The Message: Psalms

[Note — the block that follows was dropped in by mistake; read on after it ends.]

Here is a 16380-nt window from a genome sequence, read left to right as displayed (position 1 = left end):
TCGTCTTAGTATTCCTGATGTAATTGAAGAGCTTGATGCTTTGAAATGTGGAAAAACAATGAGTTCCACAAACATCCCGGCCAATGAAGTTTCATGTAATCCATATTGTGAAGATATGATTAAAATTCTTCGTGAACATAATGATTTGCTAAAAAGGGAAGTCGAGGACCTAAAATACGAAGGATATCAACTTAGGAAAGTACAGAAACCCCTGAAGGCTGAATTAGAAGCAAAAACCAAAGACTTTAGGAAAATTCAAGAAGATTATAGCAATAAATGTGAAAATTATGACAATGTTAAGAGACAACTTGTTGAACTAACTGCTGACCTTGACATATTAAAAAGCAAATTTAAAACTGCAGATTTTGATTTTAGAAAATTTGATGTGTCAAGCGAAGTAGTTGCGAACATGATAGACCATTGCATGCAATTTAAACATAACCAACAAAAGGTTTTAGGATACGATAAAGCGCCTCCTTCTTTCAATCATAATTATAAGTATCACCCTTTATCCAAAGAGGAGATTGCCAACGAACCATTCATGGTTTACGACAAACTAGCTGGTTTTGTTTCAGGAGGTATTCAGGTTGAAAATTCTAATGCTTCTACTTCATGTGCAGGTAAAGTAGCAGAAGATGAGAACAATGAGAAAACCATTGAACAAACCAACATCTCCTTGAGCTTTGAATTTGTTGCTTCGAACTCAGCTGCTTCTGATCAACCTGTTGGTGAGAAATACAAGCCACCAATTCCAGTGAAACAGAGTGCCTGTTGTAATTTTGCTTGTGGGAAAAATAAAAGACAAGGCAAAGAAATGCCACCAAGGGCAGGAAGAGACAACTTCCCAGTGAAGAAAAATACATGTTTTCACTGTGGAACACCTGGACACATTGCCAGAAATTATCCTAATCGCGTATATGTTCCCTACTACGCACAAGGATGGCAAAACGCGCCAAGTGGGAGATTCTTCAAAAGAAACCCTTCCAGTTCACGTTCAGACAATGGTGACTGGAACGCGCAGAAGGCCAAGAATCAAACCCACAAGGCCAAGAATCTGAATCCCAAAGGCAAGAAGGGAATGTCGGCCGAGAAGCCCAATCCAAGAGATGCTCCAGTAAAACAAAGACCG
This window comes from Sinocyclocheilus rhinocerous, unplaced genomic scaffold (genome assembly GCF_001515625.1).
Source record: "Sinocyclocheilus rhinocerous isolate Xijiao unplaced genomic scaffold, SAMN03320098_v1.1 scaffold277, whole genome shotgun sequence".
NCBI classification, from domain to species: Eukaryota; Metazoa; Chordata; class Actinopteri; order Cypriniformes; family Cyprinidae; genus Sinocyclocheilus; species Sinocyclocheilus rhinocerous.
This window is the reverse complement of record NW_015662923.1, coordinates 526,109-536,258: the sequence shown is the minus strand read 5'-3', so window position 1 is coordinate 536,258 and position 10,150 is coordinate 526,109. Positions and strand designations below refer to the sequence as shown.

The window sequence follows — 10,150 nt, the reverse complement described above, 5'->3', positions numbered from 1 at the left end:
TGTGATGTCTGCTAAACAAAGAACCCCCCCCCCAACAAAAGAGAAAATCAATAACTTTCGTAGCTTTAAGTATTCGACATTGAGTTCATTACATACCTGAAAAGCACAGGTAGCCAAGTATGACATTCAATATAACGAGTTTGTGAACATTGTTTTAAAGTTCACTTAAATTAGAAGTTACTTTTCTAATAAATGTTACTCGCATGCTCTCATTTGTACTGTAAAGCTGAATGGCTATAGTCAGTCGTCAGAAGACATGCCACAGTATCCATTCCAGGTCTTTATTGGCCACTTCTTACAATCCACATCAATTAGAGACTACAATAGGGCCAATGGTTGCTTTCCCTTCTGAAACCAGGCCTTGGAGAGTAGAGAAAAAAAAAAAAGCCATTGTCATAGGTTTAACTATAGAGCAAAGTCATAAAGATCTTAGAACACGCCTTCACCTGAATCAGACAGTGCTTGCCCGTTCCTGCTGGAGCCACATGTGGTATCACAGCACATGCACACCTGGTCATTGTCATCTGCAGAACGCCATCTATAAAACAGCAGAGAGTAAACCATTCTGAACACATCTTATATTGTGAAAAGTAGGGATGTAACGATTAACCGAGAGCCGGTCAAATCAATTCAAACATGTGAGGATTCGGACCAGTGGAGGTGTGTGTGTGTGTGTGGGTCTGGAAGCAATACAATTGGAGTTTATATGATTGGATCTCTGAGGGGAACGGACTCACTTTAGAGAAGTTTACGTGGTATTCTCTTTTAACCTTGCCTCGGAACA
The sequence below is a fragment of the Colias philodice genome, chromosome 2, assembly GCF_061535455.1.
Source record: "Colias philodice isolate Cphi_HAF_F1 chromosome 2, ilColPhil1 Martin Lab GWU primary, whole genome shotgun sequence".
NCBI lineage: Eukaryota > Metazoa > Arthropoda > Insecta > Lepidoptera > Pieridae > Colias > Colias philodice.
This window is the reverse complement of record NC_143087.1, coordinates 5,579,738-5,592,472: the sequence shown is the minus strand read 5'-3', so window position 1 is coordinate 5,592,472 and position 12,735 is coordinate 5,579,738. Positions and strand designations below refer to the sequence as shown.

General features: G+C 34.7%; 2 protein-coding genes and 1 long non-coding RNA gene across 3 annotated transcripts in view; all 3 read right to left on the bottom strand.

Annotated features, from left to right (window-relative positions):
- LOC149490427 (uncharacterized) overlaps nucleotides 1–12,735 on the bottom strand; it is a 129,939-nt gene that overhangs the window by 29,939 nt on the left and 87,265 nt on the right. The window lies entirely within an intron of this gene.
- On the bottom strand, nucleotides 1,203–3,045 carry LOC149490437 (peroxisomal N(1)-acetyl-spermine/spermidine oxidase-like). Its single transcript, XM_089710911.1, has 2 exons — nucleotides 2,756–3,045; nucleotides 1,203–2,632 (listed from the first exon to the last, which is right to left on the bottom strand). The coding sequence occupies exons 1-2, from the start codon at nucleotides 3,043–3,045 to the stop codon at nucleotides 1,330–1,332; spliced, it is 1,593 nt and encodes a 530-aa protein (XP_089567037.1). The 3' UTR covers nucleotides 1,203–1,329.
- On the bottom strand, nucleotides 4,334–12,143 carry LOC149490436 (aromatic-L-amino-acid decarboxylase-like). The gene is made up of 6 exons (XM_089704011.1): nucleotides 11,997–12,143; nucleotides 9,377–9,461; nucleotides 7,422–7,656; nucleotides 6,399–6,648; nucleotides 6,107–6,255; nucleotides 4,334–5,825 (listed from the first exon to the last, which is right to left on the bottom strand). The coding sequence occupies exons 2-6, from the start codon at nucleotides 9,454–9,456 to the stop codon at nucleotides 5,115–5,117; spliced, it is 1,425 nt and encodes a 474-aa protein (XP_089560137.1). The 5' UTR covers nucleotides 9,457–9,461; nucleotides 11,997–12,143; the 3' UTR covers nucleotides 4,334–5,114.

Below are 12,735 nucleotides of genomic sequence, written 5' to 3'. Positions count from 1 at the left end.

The writer, whose The Message: The New Testament in Contemporary English (NavPress, 1993) is a paraphrase of the New Testament, now applies the same method to the Old Testament book of Psalms. In a few places, the technique works; some of the rougher passages recover their harshness in the contemporary idiom, and the act of paraphrasing itself underscores the devotional value of putting the Psalms in one's own words. But too often Peterson uses paraphrase for its own sake, as when Psalm 19 turns "gold" and "honey" into "diamonds" and "strawberries," as though the former terms were unclear to the reader. He also imposes Christian categories on what is patently a Hebrew text. The writer's lack of skill at reproducing the poetry of the Psalms is evident everywhere; Stephen Mitchell's A Book of Psalms (LJ 6/1/93) is far preferable to this volume. The whole endeavor makes one understand why some people long for the days of the King James version. A marginal purchase.
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